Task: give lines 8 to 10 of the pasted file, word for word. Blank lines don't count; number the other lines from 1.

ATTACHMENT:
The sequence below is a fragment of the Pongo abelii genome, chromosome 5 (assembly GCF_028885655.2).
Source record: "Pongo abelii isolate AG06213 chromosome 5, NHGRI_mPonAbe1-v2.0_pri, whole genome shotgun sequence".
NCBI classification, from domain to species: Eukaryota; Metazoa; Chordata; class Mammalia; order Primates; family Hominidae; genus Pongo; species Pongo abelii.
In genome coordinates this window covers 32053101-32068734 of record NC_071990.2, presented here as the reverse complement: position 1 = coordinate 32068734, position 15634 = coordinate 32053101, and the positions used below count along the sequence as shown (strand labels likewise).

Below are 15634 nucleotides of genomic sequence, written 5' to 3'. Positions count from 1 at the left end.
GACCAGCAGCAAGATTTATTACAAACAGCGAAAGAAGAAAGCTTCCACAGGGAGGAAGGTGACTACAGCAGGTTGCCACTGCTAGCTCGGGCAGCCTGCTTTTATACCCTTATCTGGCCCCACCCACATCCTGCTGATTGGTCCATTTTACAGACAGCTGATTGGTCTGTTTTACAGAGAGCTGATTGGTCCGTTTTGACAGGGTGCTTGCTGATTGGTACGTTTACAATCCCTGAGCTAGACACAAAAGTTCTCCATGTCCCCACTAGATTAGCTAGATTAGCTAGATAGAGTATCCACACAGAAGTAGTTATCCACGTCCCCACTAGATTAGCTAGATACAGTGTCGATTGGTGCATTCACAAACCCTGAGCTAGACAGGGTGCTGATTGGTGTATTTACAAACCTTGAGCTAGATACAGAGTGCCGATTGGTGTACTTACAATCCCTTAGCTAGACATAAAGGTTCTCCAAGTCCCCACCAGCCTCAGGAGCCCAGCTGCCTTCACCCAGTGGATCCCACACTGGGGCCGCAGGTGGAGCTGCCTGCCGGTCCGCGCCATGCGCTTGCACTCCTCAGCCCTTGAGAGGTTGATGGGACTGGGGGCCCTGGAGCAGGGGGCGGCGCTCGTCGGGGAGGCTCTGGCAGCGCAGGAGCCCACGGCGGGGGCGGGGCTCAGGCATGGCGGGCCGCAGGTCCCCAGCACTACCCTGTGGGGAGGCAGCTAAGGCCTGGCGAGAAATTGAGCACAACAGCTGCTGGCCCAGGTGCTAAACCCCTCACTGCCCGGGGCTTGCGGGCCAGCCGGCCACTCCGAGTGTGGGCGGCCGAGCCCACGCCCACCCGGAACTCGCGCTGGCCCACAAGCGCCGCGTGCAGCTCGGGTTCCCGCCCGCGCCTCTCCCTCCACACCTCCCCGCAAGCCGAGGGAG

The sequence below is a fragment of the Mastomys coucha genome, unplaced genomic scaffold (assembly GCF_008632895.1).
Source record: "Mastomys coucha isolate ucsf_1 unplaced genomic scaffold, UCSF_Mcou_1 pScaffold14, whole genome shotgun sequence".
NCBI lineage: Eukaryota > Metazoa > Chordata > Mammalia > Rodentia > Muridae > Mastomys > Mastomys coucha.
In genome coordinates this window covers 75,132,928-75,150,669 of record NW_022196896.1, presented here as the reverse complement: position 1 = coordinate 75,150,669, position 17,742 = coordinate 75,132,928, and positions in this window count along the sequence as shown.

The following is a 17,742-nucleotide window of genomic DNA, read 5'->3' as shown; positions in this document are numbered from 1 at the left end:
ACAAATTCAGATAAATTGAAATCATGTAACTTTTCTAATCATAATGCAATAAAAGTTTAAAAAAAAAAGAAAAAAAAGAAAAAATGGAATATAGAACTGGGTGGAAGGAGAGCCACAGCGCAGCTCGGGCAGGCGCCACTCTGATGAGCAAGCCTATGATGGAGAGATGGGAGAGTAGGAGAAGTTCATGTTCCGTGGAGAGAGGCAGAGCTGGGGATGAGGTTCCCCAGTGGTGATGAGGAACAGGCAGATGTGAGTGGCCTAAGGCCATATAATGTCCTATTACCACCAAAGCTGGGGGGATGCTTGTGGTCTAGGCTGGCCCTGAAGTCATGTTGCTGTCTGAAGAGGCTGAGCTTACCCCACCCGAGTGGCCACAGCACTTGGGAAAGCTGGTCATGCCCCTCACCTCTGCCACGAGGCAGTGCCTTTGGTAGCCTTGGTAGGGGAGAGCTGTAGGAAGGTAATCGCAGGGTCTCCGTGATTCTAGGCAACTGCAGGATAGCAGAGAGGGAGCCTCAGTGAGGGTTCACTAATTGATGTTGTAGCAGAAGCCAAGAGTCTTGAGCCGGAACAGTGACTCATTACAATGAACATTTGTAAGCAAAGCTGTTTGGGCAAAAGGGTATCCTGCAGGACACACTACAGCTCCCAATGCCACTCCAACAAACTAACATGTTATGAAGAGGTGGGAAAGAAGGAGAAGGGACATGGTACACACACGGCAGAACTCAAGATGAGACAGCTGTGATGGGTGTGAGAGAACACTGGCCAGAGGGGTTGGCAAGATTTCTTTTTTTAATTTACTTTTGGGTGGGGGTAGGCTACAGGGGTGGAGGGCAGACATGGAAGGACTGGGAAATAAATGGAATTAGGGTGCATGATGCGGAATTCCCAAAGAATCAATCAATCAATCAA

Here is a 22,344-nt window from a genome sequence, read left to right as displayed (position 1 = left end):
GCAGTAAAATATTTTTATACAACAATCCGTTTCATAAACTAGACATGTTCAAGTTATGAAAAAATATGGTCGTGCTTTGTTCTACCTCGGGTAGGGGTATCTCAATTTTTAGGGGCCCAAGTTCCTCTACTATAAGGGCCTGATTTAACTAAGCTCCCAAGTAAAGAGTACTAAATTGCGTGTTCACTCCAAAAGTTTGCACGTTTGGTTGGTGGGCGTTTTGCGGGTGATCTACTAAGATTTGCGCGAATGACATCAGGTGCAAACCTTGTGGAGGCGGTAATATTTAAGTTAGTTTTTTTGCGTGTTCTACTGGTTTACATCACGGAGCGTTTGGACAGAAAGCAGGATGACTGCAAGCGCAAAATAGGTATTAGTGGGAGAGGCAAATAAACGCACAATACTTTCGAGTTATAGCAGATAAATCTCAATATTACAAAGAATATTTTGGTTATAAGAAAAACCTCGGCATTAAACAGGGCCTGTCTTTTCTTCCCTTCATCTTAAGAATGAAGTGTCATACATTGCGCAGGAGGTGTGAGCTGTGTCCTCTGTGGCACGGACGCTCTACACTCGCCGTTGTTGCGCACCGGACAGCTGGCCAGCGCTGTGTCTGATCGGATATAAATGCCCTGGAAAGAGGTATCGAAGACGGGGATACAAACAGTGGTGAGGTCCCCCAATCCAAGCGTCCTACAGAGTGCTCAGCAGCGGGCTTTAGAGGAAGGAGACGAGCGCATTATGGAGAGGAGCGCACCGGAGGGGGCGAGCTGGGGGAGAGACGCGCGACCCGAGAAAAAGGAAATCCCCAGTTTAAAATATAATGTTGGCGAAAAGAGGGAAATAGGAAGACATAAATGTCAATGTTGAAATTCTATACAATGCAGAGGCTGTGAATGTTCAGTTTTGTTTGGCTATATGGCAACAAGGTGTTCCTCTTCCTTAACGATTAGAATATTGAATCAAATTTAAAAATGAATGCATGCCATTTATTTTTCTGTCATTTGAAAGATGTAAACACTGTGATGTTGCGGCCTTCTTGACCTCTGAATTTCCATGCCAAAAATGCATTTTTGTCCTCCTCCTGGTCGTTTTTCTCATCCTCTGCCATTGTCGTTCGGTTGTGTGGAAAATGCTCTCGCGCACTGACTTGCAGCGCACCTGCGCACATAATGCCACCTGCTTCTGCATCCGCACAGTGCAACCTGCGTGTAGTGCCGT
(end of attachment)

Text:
Source record: "Mastomys coucha isolate ucsf_1 unplaced genomic scaffold, UCSF_Mcou_1 pScaffold14, whole genome shotgun sequence".
NCBI lineage: Eukaryota > Metazoa > Chordata > Mammalia > Rodentia > Muridae > Mastomys > Mastomys coucha.
In genome coordinates this window covers 75,132,928-75,150,669 of record NW_022196896.1, presented here as the reverse complement: position 1 = coordinate 75,150,669, position 17,742 = coordinate 75,132,928, and positions in this window count along the sequence as shown.